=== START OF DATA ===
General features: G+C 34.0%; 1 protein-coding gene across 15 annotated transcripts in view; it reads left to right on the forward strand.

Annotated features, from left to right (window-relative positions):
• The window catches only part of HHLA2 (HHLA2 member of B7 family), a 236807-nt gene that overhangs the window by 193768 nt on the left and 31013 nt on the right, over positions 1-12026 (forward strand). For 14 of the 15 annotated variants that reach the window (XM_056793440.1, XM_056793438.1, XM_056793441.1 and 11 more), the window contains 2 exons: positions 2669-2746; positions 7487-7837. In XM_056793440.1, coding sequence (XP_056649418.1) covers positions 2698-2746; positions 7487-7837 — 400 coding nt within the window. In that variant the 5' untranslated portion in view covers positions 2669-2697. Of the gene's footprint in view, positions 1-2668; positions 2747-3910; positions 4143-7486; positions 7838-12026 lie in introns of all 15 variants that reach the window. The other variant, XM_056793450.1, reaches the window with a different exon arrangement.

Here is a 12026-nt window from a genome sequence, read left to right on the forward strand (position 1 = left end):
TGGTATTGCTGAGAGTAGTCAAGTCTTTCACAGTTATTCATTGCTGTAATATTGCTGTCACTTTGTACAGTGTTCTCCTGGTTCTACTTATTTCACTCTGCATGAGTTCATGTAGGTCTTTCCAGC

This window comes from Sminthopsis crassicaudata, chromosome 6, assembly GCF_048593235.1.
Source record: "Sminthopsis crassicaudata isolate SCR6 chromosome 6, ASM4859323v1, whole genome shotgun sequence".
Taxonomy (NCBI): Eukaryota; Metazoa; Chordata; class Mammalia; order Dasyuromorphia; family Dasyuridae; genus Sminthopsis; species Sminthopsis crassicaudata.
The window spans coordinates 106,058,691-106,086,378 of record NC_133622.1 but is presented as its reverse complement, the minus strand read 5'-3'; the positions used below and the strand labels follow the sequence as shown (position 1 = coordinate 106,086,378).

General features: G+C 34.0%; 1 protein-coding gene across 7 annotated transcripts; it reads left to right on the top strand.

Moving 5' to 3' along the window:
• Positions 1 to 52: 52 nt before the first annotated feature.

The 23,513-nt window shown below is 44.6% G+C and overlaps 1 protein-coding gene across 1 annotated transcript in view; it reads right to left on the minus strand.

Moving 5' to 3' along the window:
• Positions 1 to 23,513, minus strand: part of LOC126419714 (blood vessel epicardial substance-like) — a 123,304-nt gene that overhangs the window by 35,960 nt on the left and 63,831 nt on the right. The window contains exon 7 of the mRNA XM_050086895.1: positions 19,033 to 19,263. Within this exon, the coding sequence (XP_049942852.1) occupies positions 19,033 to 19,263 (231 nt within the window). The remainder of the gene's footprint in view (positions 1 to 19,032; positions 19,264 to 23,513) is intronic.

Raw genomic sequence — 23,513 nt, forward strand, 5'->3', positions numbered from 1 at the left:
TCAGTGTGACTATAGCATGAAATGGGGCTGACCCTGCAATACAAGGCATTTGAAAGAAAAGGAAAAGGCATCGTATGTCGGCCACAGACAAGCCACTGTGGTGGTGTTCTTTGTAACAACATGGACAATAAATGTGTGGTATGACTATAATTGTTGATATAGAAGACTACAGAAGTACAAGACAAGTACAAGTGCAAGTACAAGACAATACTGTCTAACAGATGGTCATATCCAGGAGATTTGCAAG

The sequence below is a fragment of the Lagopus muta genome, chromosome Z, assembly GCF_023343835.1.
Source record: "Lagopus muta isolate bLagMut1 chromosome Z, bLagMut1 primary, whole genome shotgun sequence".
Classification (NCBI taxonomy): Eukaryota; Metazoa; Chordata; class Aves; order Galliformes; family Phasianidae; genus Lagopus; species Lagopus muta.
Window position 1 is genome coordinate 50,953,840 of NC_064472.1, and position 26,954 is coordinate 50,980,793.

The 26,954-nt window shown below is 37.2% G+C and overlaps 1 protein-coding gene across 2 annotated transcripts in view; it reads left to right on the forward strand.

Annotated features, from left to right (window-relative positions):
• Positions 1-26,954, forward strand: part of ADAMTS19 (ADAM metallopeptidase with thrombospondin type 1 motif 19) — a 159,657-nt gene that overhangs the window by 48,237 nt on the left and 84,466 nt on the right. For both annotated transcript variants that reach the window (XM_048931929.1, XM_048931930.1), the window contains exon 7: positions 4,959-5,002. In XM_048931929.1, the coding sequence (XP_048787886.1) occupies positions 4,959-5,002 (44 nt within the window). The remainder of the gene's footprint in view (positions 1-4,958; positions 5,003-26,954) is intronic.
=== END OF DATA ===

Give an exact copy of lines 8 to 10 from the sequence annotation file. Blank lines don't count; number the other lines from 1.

Taxonomy (NCBI): Eukaryota; Metazoa; Chordata; class Mammalia; order Dasyuromorphia; family Dasyuridae; genus Sminthopsis; species Sminthopsis crassicaudata.
The window spans coordinates 106,058,691-106,086,378 of record NC_133622.1 but is presented as its reverse complement, the minus strand read 5'-3'; the positions used below and the strand labels follow the sequence as shown (position 1 = coordinate 106,086,378).

General features: G+C 34.0%; 1 protein-coding gene across 7 annotated transcripts; it reads left to right on the top strand.